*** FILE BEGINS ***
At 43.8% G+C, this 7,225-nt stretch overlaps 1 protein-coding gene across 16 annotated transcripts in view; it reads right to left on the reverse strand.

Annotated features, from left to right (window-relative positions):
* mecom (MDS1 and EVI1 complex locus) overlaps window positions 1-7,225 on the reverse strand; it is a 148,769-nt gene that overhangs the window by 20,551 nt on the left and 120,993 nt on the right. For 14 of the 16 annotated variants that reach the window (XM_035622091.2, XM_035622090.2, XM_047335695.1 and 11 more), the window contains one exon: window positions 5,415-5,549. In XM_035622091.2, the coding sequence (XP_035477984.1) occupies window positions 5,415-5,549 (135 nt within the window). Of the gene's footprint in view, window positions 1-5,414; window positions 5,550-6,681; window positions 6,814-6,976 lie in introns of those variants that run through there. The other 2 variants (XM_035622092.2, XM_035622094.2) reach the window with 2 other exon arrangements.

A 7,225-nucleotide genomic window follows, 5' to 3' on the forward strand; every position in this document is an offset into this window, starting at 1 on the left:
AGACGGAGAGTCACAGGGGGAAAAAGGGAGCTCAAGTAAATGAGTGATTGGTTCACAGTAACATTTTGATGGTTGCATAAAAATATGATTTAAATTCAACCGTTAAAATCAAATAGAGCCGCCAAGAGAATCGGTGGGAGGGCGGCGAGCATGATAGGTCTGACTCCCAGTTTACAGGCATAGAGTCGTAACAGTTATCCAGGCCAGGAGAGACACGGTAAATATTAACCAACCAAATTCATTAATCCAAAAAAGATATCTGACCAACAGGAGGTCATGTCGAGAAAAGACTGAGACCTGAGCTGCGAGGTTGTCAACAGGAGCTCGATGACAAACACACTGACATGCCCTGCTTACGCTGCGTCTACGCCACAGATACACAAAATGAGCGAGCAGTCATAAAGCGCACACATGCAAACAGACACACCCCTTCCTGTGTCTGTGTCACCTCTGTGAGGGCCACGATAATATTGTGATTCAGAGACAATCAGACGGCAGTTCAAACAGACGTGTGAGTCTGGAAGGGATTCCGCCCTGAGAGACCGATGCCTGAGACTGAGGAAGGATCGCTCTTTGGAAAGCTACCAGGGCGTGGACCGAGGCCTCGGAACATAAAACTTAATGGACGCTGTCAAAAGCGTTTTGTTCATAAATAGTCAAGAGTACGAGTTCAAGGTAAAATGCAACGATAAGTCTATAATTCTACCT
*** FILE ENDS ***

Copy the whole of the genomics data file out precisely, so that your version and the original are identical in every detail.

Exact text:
At 43.8% G+C, this 7,225-nt stretch overlaps 1 protein-coding gene across 16 annotated transcripts in view; it reads right to left on the reverse strand.

Annotated features, from left to right (window-relative positions):
* mecom (MDS1 and EVI1 complex locus) overlaps window positions 1-7,225 on the reverse strand; it is a 148,769-nt gene that overhangs the window by 20,551 nt on the left and 120,993 nt on the right. For 14 of the 16 annotated variants that reach the window (XM_035622091.2, XM_035622090.2, XM_047335695.1 and 11 more), the window contains one exon: window positions 5,415-5,549. In XM_035622091.2, the coding sequence (XP_035477984.1) occupies window positions 5,415-5,549 (135 nt within the window). Of the gene's footprint in view, window positions 1-5,414; window positions 5,550-6,681; window positions 6,814-6,976 lie in introns of those variants that run through there. The other 2 variants (XM_035622092.2, XM_035622094.2) reach the window with 2 other exon arrangements.

A 7,225-nucleotide genomic window follows, 5' to 3' on the forward strand; every position in this document is an offset into this window, starting at 1 on the left:
AGACGGAGAGTCACAGGGGGAAAAAGGGAGCTCAAGTAAATGAGTGATTGGTTCACAGTAACATTTTGATGGTTGCATAAAAATATGATTTAAATTCAACCGTTAAAATCAAATAGAGCCGCCAAGAGAATCGGTGGGAGGGCGGCGAGCATGATAGGTCTGACTCCCAGTTTACAGGCATAGAGTCGTAACAGTTATCCAGGCCAGGAGAGACACGGTAAATATTAACCAACCAAATTCATTAATCCAAAAAAGATATCTGACCAACAGGAGGTCATGTCGAGAAAAGACTGAGACCTGAGCTGCGAGGTTGTCAACAGGAGCTCGATGACAAACACACTGACATGCCCTGCTTACGCTGCGTCTACGCCACAGATACACAAAATGAGCGAGCAGTCATAAAGCGCACACATGCAAACAGACACACCCCTTCCTGTGTCTGTGTCACCTCTGTGAGGGCCACGATAATATTGTGATTCAGAGACAATCAGACGGCAGTTCAAACAGACGTGTGAGTCTGGAAGGGATTCCGCCCTGAGAGACCGATGCCTGAGACTGAGGAAGGATCGCTCTTTGGAAAGCTACCAGGGCGTGGACCGAGGCCTCGGAACATAAAACTTAATGGACGCTGTCAAAAGCGTTTTGTTCATAAATAGTCAAGAGTACGAGTTCAAGGTAAAATGCAACGATAAGTCTATAATTCTACCT